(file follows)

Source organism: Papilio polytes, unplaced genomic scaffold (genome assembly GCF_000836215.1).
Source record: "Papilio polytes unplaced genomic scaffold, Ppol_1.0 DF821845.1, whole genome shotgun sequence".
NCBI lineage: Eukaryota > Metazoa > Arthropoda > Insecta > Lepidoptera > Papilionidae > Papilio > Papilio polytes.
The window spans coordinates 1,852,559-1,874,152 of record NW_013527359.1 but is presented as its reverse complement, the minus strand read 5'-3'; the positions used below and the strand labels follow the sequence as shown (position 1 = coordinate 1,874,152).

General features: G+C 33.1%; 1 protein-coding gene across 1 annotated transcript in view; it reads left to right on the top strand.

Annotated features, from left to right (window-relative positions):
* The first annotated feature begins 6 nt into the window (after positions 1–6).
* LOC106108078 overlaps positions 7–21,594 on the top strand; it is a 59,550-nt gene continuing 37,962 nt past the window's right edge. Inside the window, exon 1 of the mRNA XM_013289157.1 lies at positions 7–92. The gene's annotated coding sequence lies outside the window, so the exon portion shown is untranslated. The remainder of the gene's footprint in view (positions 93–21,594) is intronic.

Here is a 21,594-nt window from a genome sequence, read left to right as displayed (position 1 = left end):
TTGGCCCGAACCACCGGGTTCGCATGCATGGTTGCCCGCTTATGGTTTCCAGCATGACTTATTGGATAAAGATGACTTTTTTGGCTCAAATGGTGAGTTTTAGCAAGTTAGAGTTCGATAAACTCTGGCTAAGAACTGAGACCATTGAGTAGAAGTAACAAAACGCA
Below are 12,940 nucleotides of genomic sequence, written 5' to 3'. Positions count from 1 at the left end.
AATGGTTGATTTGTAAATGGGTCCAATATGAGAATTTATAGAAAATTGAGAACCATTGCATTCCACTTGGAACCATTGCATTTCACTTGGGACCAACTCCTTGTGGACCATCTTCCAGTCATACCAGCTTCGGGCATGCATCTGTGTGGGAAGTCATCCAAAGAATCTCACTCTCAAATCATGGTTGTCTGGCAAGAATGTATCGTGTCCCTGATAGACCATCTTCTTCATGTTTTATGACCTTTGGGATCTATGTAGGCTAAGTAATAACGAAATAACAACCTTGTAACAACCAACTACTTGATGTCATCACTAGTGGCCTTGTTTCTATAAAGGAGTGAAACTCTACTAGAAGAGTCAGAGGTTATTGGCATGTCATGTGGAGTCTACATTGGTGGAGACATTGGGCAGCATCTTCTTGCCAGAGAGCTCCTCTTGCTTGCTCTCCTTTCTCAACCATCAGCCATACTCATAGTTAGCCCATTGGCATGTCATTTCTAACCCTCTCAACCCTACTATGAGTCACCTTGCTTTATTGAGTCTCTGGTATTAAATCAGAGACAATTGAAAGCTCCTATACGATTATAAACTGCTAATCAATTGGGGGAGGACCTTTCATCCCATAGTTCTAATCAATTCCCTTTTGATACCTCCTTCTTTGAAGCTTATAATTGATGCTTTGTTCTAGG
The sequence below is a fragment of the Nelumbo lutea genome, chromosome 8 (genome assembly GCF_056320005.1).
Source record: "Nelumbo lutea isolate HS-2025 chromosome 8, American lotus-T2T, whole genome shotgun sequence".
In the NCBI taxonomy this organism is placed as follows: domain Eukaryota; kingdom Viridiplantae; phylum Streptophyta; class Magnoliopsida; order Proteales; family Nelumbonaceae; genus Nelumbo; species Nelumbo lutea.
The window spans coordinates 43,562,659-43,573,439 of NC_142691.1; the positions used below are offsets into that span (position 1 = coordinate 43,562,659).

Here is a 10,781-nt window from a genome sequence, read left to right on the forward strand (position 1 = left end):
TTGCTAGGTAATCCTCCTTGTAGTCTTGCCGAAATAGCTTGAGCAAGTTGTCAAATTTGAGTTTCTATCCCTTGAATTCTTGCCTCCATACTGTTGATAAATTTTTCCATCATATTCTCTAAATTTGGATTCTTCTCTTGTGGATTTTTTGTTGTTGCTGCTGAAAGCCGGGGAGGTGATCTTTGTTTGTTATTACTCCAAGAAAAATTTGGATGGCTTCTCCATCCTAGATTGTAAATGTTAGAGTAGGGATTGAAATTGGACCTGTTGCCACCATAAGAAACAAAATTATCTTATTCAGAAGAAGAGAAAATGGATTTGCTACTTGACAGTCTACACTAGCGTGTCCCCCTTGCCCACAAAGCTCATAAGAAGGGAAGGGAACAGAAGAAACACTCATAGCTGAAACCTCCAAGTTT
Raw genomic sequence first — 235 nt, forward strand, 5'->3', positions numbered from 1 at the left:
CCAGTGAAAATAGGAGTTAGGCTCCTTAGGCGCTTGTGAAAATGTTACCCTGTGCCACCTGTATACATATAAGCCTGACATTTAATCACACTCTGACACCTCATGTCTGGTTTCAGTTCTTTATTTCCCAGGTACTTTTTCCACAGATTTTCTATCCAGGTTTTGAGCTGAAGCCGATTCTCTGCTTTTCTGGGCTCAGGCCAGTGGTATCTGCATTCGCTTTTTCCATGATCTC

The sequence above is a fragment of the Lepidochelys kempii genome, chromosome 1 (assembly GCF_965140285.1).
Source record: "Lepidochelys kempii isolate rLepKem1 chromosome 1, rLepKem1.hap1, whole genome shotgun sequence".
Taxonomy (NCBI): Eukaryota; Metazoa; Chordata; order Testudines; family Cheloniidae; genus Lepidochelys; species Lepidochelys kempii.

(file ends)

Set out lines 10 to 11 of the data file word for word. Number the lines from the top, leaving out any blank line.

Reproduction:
TTGGCCCGAACCACCGGGTTCGCATGCATGGTTGCCCGCTTATGGTTTCCAGCATGACTTATTGGATAAAGATGACTTTTTTGGCTCAAATGGTGAGTTTTAGCAAGTTAGAGTTCGATAAACTCTGGCTAAGAACTGAGACCATTGAGTAGAAGTAACAAAACGCA
Below are 12,940 nucleotides of genomic sequence, written 5' to 3'. Positions count from 1 at the left end.